Benefits of Ecosystem Restoration

February 24, 2020

Pasture Raised Meats You Can TRUST
It is becoming increasingly difficult to find healthy functioning ecosystems today in our world.

We see around us:
polluted water
erosion
lack of diversity
decline in insects and song birds
decline in wildlife as a whole
Seems pretty grim...

What can be done?

Well, this was the topic of a speech Sean and I gave yesterday at the Harvest and Hearth conference at the College of Idaho.

We were asked to speak about the Benefits of Ecosystem Restoration.

It seems like a complicated topic, but what it really means is restoring the land around us to a healthy, functioning landscape that includes a diverse mixture of plants, animals and people.

On our ranch we have been continuing the work Sean's father started (40+ years) with restoring ecosystem function back to our ranch after a poor prior history of overgrazing when this part of the country was settled.

Through proper management we can restore degraded landscapes back to proper functioning, but it takes more than just management, it also takes and understanding and appreciation of stewardship.

If we are stewards of the land we realize that this land is not our own, it was given to us by God to manage and to care for. It makes us see beyond the short term and look at the long-term health and future of the property we have been called to manage.

On our ranch we have 3 main types of ecosystems:

1. Irrigated Native Meadows
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Irrigated meadows are the backbone of our ranch. They are highly productive, flood irrigated ground that makes amazing feed and forage for our animals.

Over 30 years ago my father stopped using chemical fertilizers on our property. At the time our organic matter on the ranch was only 3-4% in the meadows and now today it is between 5-8% depending on which part of the meadows is sampled. A 1% increase in organic matters increases the amount of water that can be stored by 25,000 gallons per acre. That means that when it rains that the water stays in the ground and doesn't take off topsoil and pollute the steams and rivers.

Increased Organic Matter > Healthy Soil > Healthy Plants > Healthy Livestock > Health People

Our entire business is actually based around soil health, so if the soil is healthy it directly affects us all the way up to the human person!

2. Native Rangeland
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The native rangeland that we are surrounded by was historically overgrazed in the early days of this part of the United States.

Since we only get 8-10 inches of rainfall a year this makes this type of landscape very brittle, meaning if damage is done to it, it takes a LONG time to recover, thankfully we are at a very good place now with our rangeland where it has been recovering very nicely for the last 50+ years.

Through proper management and stewardship the rangeland is actually a very productive land that is RICH in diversity of plants and wildlife.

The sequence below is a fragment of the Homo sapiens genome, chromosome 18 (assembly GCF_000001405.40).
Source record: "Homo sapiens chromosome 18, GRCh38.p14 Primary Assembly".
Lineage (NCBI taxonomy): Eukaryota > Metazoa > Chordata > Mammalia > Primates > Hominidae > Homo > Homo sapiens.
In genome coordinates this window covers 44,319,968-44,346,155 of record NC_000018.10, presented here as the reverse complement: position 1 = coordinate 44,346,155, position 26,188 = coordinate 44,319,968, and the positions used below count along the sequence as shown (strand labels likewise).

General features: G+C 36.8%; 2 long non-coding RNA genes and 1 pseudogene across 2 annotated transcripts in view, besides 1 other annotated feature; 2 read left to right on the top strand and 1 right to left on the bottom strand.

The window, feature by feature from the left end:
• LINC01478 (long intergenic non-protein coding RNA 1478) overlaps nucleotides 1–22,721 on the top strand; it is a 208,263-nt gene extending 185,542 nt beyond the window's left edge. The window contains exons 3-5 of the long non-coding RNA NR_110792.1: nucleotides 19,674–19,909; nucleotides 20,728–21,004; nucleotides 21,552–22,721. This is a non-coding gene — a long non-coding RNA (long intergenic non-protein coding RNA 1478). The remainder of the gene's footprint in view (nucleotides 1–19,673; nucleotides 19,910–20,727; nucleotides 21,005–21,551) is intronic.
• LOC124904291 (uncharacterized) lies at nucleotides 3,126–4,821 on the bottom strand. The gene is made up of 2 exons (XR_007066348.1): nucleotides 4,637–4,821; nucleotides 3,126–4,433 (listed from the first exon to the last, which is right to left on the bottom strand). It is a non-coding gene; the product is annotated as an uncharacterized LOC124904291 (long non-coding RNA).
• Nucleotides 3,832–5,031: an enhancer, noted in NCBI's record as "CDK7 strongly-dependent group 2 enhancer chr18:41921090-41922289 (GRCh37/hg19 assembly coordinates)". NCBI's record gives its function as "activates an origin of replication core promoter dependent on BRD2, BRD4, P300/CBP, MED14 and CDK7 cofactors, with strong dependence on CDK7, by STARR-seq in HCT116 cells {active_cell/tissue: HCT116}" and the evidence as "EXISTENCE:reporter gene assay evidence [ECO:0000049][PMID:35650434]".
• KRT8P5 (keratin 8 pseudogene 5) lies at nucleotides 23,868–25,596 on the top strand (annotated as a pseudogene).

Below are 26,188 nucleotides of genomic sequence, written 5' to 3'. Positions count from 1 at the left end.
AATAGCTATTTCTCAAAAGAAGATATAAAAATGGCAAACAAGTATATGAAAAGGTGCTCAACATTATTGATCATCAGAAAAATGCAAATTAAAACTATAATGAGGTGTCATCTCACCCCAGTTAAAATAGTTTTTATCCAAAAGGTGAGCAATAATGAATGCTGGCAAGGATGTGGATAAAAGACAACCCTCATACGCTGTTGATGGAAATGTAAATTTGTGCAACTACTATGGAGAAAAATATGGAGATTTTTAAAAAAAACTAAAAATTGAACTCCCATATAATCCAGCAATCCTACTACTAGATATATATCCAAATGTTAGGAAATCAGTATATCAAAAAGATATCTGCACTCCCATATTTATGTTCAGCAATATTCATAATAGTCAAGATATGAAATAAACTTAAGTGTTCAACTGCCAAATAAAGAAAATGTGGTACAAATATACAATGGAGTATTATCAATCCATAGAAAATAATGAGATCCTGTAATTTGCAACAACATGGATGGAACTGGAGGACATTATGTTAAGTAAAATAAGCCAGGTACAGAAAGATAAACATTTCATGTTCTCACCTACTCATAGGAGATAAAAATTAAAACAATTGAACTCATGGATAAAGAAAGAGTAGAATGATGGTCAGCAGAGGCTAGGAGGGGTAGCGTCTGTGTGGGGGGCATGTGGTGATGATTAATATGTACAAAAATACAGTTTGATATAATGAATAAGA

By knowing the critical growing season of the rangeland we are able to manage our cattle appropriately to allow the grass to grow to its potential and still stimulate its growth by proper grazing management.

We see a very bright future for the rangeland at this point!

3. Riparian Areas
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Riparian areas are typically very diverse creek bottoms that are thick with trees, willows, cat tails and support an abundance of wildlife.

These areas were also historically overgrazed and had very little willows on them less than 30 years ago.

Temporary electric fencing has allowed us to manage these riparian areas and allow explosive growth of willows to happen.

This has allowed beavers to move back into our creeks and start making dams. These dams are critical for restoring the water table back to a functional height. Instead of 4 foot deep creek bank the water is now to the top of them due to the beavers making dams that back the water up.

This has been one of the coolest and quickest transformations that we have seen on our ranch, since it's only been about 4 years since the beavers have moved in. We used to be able to jump across the creek in most spots to get to the other side. Now if you want to cross the creek you have to cross on a beaver dam or go for a swim because the water is about 2-3 feet deep in most spots.

By raising the water table, we are less prone to drought and allows our meadows to grow longer even after our water is done for the season.

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The future all the ecosystems on our ranch are looking very good.

As we see more species of plants and animals emerge every year we know that we are headed in the right direction to restoring our ecosystems to their full function.

It is through the support of amazing customers, like you, who, not only care about your health, but the health of the land that make all this work possible.

So thank you for all your support and you can feel good about eating the meat you have bought from us, because you know you are making a direct impact on health of the land.

Sincerely,

- Liz

Liz Cunningham
Cunningham Pastured Meats
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Liz Cunningham

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